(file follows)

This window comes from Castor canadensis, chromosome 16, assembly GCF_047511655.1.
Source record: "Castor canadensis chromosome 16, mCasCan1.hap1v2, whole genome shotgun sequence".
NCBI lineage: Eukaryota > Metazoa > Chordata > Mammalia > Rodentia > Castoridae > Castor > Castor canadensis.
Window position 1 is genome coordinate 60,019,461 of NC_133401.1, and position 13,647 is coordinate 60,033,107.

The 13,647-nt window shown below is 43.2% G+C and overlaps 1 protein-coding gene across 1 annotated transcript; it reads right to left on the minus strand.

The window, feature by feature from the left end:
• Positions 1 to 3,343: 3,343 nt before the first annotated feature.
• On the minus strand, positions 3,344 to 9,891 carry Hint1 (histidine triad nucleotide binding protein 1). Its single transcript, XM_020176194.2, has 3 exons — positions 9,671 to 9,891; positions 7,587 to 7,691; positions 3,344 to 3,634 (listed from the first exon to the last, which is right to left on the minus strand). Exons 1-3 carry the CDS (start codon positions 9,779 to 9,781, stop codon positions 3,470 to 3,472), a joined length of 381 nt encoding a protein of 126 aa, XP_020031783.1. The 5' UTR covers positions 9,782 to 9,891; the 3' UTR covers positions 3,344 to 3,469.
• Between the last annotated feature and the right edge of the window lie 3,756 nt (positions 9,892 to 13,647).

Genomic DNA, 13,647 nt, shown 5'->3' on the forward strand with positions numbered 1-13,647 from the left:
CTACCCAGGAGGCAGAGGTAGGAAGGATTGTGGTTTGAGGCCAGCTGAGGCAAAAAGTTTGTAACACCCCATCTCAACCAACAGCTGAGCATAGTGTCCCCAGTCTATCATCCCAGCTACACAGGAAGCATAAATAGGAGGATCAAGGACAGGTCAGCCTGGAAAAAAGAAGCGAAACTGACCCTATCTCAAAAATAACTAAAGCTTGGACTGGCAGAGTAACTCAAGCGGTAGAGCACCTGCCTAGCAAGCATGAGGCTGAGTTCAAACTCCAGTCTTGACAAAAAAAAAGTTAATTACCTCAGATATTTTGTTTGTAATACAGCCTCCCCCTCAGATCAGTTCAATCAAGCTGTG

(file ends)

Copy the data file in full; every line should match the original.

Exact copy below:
This window comes from Castor canadensis, chromosome 16, assembly GCF_047511655.1.
Source record: "Castor canadensis chromosome 16, mCasCan1.hap1v2, whole genome shotgun sequence".
NCBI lineage: Eukaryota > Metazoa > Chordata > Mammalia > Rodentia > Castoridae > Castor > Castor canadensis.
Window position 1 is genome coordinate 60,019,461 of NC_133401.1, and position 13,647 is coordinate 60,033,107.

The 13,647-nt window shown below is 43.2% G+C and overlaps 1 protein-coding gene across 1 annotated transcript; it reads right to left on the minus strand.

The window, feature by feature from the left end:
• Positions 1 to 3,343: 3,343 nt before the first annotated feature.
• On the minus strand, positions 3,344 to 9,891 carry Hint1 (histidine triad nucleotide binding protein 1). Its single transcript, XM_020176194.2, has 3 exons — positions 9,671 to 9,891; positions 7,587 to 7,691; positions 3,344 to 3,634 (listed from the first exon to the last, which is right to left on the minus strand). Exons 1-3 carry the CDS (start codon positions 9,779 to 9,781, stop codon positions 3,470 to 3,472), a joined length of 381 nt encoding a protein of 126 aa, XP_020031783.1. The 5' UTR covers positions 9,782 to 9,891; the 3' UTR covers positions 3,344 to 3,469.
• Between the last annotated feature and the right edge of the window lie 3,756 nt (positions 9,892 to 13,647).

Genomic DNA, 13,647 nt, shown 5'->3' on the forward strand with positions numbered 1-13,647 from the left:
CTACCCAGGAGGCAGAGGTAGGAAGGATTGTGGTTTGAGGCCAGCTGAGGCAAAAAGTTTGTAACACCCCATCTCAACCAACAGCTGAGCATAGTGTCCCCAGTCTATCATCCCAGCTACACAGGAAGCATAAATAGGAGGATCAAGGACAGGTCAGCCTGGAAAAAAGAAGCGAAACTGACCCTATCTCAAAAATAACTAAAGCTTGGACTGGCAGAGTAACTCAAGCGGTAGAGCACCTGCCTAGCAAGCATGAGGCTGAGTTCAAACTCCAGTCTTGACAAAAAAAAAGTTAATTACCTCAGATATTTTGTTTGTAATACAGCCTCCCCCTCAGATCAGTTCAATCAAGCTGTG